You’ve likely found yourself staring at this article because you’ve looked at your development process and had a “There’s got to be a better way!” moment.
Whether you have a form of Continuous Integration or something less involved that doesn’t require automated testing, you’ll eventually have to decide on how your team deploys new code into staging and production.
When using Nuxt, your project files will have to go through a build or generate process in order to prepare site files for use. During this process, your routes are generated, and all of your client-side and server-side files are compiled and compressed by Webpack into smaller bundles for quicker load times. This adds an additional level of complexity to our deployments as we will be required to run a CLI command immediately after deployment to begin the build process. Luckily, BitBucket and Heroku have us covered and give us the ability to handle this automatically from a properly established pipeline.
BitBucket Pipelines For The Win
There are only a few moving pieces to establishing a working BitBucket pipeline. You have a configuration file that tells the pipeline exactly what you want it to do and a few configuration variables set on your BitBucket repo that tells it where it’s going and how to authenticate with your host. That’s…about it.
Heroku has a pipeline solution as well, which works very similarly. The benefits and setup time are about the same as BitBucket pipeline except for one very big factor. BitBucket pipelines can be set up to clone your repo, download all your dependencies, and make sure your build succeeds without errors before ever attempting to deploy it to your host. We’ve all had something unexpectedly fail to compile for some reason and the worst time for that to happen is while you’re attempting to deploy. This does increase your deployment time because you’re essentially going through the entire process twice but adding a few minutes to a deployment far outweighs the ramifications of having something go awry in production. It is for this reason we also decided not to deploy using Heroku CLI.
1. Create Staging And Production Servers On Heroku
You’ll want to start here because we’ll need to use the names of your applications in the following step. Heroku’s admin portal is one of the best in the business so after a few clicks, you should be on your way.
2. Create And Configure Your BitBucket Repo
A.) Enable Pipelines for this repository (BB Repo > Settings > Pipelines > Settings)
B.) Set up Repository Variables (BB Repo > Settings > Pipelines > Repository Variables)
This area allows you to establish values for variables used further in the process. For this example, these variables are necessary in order to establish a connection between BitBucket and Heroku. Take note of the little lock icon next to the Value field. Click that before you create a new variable you consider to be sensitive. You can see from my screenshot below that I did that for the HEROKU_API_KEY.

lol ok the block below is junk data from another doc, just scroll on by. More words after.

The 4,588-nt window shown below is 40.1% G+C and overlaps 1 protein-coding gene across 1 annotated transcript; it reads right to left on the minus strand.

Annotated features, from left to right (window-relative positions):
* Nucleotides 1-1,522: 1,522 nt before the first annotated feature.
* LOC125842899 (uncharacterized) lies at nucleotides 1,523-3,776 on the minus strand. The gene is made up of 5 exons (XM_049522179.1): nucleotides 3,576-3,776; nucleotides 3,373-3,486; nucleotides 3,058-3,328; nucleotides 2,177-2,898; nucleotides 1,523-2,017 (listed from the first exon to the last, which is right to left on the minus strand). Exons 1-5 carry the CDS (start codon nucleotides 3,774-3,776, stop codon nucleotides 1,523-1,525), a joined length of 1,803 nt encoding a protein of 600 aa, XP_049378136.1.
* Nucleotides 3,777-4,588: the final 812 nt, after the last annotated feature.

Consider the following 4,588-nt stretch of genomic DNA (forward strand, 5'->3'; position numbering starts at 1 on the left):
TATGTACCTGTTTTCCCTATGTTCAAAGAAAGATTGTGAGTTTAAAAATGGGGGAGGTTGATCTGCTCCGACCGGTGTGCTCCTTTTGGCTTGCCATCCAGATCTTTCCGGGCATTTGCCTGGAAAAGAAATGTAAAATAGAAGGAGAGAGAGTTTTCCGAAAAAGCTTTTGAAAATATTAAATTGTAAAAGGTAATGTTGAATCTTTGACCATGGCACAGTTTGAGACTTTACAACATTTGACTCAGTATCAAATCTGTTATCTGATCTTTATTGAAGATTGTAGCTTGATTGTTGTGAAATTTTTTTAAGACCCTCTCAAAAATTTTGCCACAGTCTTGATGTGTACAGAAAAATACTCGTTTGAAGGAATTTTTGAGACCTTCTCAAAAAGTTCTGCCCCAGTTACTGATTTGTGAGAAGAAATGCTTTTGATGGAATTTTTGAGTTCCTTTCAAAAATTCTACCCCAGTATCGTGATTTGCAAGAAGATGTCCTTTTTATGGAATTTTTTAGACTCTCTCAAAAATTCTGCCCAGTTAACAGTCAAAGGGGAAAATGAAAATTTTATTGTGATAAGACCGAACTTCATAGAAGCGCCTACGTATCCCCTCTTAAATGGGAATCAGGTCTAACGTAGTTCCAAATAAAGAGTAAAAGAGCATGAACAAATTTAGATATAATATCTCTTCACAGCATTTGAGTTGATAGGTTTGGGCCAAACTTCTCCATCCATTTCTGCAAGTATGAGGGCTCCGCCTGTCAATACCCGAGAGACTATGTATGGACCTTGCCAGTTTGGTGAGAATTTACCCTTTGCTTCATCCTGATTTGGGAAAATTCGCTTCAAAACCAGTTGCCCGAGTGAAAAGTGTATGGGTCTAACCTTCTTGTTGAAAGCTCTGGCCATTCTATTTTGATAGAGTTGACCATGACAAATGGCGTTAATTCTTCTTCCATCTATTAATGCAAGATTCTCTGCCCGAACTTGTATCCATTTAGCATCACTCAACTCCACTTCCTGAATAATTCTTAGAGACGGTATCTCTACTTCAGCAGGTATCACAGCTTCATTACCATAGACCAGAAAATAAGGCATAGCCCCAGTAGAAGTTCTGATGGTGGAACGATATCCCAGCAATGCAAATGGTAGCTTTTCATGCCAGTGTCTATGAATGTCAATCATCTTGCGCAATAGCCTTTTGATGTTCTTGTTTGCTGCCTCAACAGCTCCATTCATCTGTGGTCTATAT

3. Set Up Your BitBucket Pipeline Config File
At the root of your project you’re going to create a new file named “bitbucket-pipelines.yml”. This file will contain all the instructions BitBucket will use to establish a pipeline.
# This script depends on two environment variables to be set in Bitbucket Pipelines # 1. $HEROKU_API_KEY - Local environment var that contains your Heroku account's API key # 2. $HEROKU_STAGING - Local environment var that contains your staging app name in Heroku # 3. $HEROKU_PRODUCTION - Local environment var that contains your production app name in Heroku image: node:10.14.1 # Doing a full clone to be able to push back to Heroku. clone: depth: full pipelines: branches: # When code is pushed to the staging branch it is deployed automatically to the staging environment. staging: - step: caches: - node script: - npm install - npm run build - git push -f https://heroku:$HEROKU_API_KEY@git.heroku.com/$HEROKU_STAGING.git staging:master # When code is pushed to the production branch it is deployed automatically to the production environment. production: - step: caches: - node script: - npm install - npm run build - git push -f https://heroku:$HEROKU_API_KEY@git.heroku.com/$HEROKU_PRODUCTION.git production:master
So, let’s break down the configuration here. We tell BitBucket what version of node we want to use, we tell them to do a full clone of the repo because that’s what Heroku requires, and we tell it to do so when there are pushes to branches named “production” and “staging.”
- “npm install” will install all of the packages listed as dependencies from your package.json file
- “npm run build” is a Nuxt command also defined in package.json
- “git push…” if no error occurs we tell BitBucket we’re ready to push to Heroku.
- A “heroku-postbuild” command defined in our package.json tells Heroku to run the same build CLI command that we just tested
4. Deploy And Watch The Magic
Once everything’s been configured and tested, you can push an update to either the “staging” or “production” branch and watch BitBucket take it from there.
The above screenshot shows all the steps involved in deploying your code to Heroku. Each step can be expanded to reveal all the logs surrounding the actions taken. If an error did occur, you’d be able to see what caused it.
BitBucket also stores the entire deployment history for all tracked branches to give your development team the visibility it needs.
You have a lot of options when it comes to setting up Continuous Deployment. Finding the right solution for your team can take a decent amount of research as well as some trial and error. For us at Zion & Zion, this works pretty darn well. At the cost of about 10-15 minutes of set up, you get an automated process that your entire team can use that is safe, reliable, and worry-free.